- San Francisco announced this week that it is now using location data from RapidSOS and Uber to help improve emergency response times, according to the San Francisco Chronicle. RapidSOS confirmed the partnership on Twitter.
- RapidSOS offers cellphone location information to public safety agencies, which were largely built for an old landline system and can have trouble pinpointing where cellphone calls are coming from. The company collects data from Apple and Google’s mapping apps.
- San Francisco’s 911 call center first adopted RapidSOS in September last year; the service is now being extended to Uber riders and drivers who dial 911 through the company’s app.
The rapid transition away from landlines and home addresses has upended the emergency response network; according to CBS News, 80% of 911 calls now come in on cellphones. Without a location given over the phone, dispatchers can struggle to pinpoint where a crime is taking place or where to send emergency responders, with a radius that can at times be several blocks. The Federal Communications Commission (FCC) has said agencies could save 10,000 more lives a year if they improved response times by just a minute, and have passed rules requiring mobile carriers to provide better location data.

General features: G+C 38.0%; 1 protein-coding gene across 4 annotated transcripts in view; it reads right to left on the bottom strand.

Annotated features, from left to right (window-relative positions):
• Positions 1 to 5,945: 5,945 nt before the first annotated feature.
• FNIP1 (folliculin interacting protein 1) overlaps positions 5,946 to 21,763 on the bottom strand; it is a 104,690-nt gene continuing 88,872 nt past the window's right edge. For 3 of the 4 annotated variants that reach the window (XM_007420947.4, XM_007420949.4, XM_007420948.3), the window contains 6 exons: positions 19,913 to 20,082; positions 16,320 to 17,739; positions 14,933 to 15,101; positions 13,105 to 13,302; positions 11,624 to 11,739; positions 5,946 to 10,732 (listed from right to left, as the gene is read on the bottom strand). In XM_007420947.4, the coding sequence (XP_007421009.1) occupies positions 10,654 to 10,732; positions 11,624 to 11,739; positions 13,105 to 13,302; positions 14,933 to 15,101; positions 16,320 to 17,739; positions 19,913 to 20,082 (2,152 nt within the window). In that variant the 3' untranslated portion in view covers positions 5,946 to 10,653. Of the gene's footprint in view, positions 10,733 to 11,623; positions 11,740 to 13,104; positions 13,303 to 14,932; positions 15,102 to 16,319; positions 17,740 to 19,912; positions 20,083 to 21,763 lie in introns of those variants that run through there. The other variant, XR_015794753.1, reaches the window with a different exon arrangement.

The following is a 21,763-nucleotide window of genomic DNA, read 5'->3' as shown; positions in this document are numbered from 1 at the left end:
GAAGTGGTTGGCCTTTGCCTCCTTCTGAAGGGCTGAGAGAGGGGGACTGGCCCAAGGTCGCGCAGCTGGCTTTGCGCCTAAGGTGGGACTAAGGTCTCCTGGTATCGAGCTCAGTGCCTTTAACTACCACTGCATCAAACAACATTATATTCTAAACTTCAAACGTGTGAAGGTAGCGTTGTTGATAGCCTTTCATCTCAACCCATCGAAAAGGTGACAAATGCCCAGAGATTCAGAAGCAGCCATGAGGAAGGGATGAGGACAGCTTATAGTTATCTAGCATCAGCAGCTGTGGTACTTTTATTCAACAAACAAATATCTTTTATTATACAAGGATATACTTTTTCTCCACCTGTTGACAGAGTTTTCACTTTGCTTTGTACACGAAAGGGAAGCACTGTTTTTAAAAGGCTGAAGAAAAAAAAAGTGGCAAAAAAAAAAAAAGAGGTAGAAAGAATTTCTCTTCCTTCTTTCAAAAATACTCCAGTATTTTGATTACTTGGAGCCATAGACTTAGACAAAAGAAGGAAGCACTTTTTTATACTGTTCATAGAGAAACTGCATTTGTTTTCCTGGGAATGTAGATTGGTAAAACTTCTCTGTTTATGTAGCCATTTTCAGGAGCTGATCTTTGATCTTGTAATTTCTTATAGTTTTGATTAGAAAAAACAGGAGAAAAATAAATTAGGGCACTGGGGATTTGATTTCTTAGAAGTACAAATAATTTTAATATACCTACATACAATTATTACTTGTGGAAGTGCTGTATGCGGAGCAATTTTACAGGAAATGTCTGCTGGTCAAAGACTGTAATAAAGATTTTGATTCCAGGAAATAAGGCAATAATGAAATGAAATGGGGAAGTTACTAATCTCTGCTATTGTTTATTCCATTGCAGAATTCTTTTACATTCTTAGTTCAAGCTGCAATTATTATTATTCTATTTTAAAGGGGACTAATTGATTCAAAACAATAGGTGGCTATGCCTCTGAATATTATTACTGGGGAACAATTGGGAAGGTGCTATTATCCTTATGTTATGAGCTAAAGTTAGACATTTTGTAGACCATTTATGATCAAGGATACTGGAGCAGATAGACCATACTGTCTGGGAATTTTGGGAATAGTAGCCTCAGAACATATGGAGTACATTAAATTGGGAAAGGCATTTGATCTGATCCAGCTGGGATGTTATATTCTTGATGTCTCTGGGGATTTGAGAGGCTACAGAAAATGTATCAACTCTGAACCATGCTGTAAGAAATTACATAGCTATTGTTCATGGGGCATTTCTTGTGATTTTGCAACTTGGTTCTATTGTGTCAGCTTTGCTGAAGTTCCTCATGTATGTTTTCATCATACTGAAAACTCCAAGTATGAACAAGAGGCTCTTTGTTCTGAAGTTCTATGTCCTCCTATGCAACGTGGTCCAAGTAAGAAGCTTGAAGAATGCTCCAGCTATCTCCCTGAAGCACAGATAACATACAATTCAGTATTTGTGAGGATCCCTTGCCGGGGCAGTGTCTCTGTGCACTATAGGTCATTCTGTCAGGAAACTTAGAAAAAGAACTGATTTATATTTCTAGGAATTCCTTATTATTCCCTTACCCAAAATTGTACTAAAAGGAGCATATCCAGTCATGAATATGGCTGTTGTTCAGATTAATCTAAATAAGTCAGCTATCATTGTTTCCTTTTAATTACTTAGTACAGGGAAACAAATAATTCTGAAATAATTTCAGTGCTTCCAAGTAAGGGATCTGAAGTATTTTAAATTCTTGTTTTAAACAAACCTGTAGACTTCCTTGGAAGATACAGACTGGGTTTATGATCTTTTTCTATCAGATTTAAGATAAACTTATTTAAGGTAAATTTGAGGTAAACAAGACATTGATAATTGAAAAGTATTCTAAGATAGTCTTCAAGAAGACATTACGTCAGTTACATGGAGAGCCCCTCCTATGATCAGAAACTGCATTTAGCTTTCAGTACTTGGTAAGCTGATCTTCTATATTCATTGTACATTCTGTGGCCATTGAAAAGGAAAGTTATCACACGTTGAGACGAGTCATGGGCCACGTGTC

Through its partnerships with Apple, Google and Uber, RapidSOS has been able to go beyond even the FCC requirements. Michelle Cahn, RapidSOS’s director of community engagement, told the San Francisco Chronicle that its technology is accurate to within 10 meters. The help from the private sector also means that public agencies are able to improve responses without costly investments.
That tracking can also now extend to Uber, which last year installed a one-touch 911 assistance button in its app. San Francisco has investigated multiple cases, including sexual assault charges, against ride-hailing drivers or people pretending to be Uber drivers; the location tracking can help police respond more immediately.
As more robust data and sensor networks come online, emergency responders are taking advantage. Besides RapidSOS, Smart911 has caught on in cities like Chicago and Atlanta, allowing users to create safety profiles with medical and location information to help responders. Other tools like ShotSpotter take advantage of audio sensors to detect gunshots and direct police to the location of a possible crime.